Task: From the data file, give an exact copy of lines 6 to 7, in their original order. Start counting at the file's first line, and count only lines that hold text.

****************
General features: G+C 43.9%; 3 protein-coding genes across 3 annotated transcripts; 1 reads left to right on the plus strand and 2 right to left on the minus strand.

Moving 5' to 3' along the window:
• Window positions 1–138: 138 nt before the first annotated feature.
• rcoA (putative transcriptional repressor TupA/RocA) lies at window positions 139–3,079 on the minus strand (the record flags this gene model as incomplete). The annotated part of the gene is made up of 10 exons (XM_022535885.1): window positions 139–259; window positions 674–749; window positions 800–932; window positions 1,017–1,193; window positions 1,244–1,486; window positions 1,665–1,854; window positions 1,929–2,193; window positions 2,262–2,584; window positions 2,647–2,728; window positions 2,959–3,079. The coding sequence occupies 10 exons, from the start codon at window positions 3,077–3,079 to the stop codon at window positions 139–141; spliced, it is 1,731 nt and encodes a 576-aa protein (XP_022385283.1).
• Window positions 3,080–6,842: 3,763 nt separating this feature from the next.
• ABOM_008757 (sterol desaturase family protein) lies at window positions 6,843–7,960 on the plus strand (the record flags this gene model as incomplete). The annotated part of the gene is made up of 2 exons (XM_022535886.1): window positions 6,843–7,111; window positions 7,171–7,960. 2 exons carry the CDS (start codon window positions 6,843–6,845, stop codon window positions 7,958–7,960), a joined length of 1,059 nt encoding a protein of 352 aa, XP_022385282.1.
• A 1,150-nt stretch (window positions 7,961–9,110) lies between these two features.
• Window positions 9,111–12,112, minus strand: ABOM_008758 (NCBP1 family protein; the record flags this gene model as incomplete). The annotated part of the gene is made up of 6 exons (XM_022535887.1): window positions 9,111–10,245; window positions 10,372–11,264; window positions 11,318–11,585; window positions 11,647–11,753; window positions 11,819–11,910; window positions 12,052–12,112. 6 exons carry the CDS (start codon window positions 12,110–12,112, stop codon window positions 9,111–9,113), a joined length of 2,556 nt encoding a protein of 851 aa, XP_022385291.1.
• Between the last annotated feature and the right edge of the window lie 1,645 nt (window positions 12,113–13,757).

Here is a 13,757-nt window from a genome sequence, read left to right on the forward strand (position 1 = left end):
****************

• ABOM_008757 (sterol desaturase family protein) lies at window positions 6,843–7,960 on the plus strand (the record flags this gene model as incomplete). The annotated part of the gene is made up of 2 exons (XM_022535886.1): window positions 6,843–7,111; window positions 7,171–7,960. 2 exons carry the CDS (start codon window positions 6,843–6,845, stop codon window positions 7,958–7,960), a joined length of 1,059 nt encoding a protein of 352 aa, XP_022385282.1.
• A 1,150-nt stretch (window positions 7,961–9,110) lies between these two features.